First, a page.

Human rights values are progressively being sown in Ghana in the face of some aspects of her culture entangling rights growth. To further grow “culture of rights” and sanitize some aspects of the traditional values that entangle rights growth, the National commission for Civic Education (NCCE), established under the Act of Parliament of the 1992 Constitution that ushered in multiparty democracy, is researching into cultural values that violate the rights of Ghanaians. The expanding applications of human rights values nation-wide is not only enriching the Ghanaian culture and deepening democracy but also increasingly putting daylight on the dark recesses of Ghana’s development process.
Over the centuries, thousands of women have been victims of Female Genital Mutilation, beatings, imprisonment and lynching because of certain aspects of the Ghanaian culture violating their rights. Such violations are now receiving attention both locally and internationally. In the dehumanizing practices of “trokosy,” where teenage girls are enslaved to shrines/oracles for sins committed by their parents, both local and international campaigns by human rights organizations exposed this horrible ancient traditional practice and worked for its ban. Today, “trokosy,” despite being largely a practice in Ghana’s Volta Region, is used as a reality thresher to drum home how human rights can be used to refine aspects of the Ghanaian culture that violate rights – a sort of rationalizing the irrational via human rights values. For cultural and historical reasons, each region in Ghana largely has its own peculiar human rights troubles that stems from its culture in relation to nation-wide rights issues such as tribalism, labour, and disability.
From diverse conferences on human rights and mass media outlets to human rights capacity building ventures for various professionals country-wide, Ghana is progressively growing a “culture of rights” in her development process with assistance from both local and international bodies. Sometimes, the assistance may come not only in the form of resources but unwavering criticisms from prominent global rights watch-dogs like Human Rights Watch and Amnesty International on issues like police corruption and impunity. Such analyses are normally broadcast widely in the Ghanaian mass media and used as policy making resource by the government, the academia and the private sector.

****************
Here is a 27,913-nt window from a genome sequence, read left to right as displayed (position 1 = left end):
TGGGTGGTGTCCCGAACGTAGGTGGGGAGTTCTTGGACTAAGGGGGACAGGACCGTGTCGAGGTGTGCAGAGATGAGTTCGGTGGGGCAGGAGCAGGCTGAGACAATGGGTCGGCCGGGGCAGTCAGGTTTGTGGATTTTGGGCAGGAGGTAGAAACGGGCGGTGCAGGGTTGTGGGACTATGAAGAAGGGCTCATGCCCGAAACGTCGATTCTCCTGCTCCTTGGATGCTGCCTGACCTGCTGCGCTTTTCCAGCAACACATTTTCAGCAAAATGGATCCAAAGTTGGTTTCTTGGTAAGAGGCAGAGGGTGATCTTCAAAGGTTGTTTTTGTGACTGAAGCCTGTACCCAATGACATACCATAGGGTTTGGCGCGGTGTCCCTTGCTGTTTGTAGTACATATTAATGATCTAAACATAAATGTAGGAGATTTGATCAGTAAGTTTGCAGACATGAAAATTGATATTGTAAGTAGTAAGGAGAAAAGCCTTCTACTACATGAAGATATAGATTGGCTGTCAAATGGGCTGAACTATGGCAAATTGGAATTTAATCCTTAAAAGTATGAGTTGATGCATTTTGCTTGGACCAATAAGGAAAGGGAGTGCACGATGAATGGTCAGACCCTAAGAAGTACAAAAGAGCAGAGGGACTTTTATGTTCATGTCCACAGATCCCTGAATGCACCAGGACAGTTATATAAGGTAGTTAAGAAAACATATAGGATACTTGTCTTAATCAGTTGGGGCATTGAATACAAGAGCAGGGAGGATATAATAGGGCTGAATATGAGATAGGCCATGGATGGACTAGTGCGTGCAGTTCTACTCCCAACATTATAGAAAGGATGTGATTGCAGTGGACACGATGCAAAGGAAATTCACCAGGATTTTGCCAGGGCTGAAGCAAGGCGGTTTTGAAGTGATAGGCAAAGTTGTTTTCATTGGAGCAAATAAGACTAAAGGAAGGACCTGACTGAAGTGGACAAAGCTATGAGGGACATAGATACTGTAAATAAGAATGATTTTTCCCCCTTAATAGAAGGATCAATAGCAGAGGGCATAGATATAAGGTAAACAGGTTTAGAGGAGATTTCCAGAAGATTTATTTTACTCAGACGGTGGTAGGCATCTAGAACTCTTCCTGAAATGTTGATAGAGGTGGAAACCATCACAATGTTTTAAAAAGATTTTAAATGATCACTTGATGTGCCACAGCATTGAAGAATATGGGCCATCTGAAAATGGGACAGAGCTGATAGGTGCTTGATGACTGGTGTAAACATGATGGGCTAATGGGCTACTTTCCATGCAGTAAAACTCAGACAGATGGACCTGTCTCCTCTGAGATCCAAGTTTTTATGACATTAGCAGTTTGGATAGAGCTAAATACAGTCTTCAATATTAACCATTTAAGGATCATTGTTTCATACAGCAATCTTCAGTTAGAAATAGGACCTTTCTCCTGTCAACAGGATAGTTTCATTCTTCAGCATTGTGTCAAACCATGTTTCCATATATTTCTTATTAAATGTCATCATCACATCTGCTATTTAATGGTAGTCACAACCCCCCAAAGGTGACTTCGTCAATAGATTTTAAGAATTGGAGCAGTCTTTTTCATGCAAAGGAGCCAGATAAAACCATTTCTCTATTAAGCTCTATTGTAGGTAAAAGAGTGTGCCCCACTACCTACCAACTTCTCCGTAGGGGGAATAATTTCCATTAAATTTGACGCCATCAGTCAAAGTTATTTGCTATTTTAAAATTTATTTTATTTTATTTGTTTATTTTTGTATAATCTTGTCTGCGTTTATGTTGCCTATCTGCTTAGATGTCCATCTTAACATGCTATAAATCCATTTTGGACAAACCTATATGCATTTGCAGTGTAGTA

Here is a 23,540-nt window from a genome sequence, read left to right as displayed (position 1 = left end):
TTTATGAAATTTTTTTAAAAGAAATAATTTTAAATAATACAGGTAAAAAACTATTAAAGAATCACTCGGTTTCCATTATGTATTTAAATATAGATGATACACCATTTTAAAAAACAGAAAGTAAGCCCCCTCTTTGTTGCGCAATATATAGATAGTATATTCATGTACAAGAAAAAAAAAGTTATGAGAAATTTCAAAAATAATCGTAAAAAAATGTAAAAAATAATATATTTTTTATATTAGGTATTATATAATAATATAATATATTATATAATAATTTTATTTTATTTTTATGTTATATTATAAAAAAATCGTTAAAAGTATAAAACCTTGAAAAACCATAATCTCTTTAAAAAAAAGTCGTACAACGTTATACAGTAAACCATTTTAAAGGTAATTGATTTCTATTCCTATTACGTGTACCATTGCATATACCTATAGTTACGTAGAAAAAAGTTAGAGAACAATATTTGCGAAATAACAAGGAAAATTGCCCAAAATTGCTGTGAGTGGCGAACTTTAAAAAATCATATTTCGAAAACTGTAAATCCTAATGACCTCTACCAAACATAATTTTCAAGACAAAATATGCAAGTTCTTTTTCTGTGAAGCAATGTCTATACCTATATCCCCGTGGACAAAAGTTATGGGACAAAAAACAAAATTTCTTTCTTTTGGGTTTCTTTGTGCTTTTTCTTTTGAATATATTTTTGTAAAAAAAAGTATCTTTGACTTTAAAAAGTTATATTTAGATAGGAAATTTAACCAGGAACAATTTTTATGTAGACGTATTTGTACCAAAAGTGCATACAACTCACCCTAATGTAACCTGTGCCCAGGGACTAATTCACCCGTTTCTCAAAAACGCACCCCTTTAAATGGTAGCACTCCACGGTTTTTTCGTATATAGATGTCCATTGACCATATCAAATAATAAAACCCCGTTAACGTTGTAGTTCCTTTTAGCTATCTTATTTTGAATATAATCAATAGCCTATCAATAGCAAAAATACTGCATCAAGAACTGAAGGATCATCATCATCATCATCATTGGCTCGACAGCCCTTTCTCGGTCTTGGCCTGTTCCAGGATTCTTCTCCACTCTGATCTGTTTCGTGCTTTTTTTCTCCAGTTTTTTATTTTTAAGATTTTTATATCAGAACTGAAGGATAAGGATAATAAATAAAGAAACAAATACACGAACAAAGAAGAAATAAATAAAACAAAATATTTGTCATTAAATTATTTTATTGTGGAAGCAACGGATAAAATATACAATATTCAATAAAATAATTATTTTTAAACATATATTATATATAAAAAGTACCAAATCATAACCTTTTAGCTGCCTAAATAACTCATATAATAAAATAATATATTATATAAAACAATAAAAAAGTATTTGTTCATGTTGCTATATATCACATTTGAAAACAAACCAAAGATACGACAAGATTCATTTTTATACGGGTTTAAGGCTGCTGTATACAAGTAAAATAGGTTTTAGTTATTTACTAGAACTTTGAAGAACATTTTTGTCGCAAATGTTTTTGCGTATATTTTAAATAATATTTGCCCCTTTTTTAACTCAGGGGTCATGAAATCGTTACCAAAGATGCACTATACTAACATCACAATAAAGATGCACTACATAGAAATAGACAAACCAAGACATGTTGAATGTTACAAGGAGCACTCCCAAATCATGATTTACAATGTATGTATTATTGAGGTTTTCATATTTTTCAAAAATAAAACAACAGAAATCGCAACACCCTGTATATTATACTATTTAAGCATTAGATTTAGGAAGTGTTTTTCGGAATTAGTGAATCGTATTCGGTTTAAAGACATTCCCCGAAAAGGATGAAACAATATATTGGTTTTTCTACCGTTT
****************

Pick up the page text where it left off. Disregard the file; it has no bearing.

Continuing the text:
Recently, a major two-week human rights seminar for non-governmental organizations (NGOs), drawn from West and Central Africa, was organized jointly by the Accra-based media monitoring outlet Media Foundation for West Africa (MFWA) and the New York-based Columbia University’s Centre for the Study of Human Rights. The MFWA-Columbia University workshop for human rights NGOs, the first of its kind in Ghana and West Africa, had as its theme “Human Rights and Development.” It was a flash point in Ghana’s emerging confidence as a human rights centre and how human rights customs are being germinated in a country whose progress, as her elites say, aims at fertilizing an entrenched “culture of rights” and democracy in the soil of the democratization of communications.
Confident of her emerging human rights and democracy image abroad, Ghana has allowed the Toronto, Canada-based Journalists for Human Rights (JHR), funded by the Canadian International Development Agency (CIDA), which aims to develop the human rights reporting capacity skills of journalists, to train her journalists. JHR, which has established Ghana school chapters in association with local institutions, says “in Ghana, our largest African project, we have increased human rights coverage in the media by over 65%, leading to a quantifiable reduction in human rights abuses.” JHR has not gone to other African states because of the unpalatable human rights and democracy climate there but found it conducive to operate in Ghana because it is convinced that Ghanaians “enjoy a relative freedom of expression” and their media organizations enjoy good amount of freedoms and “spread awareness about human rights” relatively easily compared to other African states.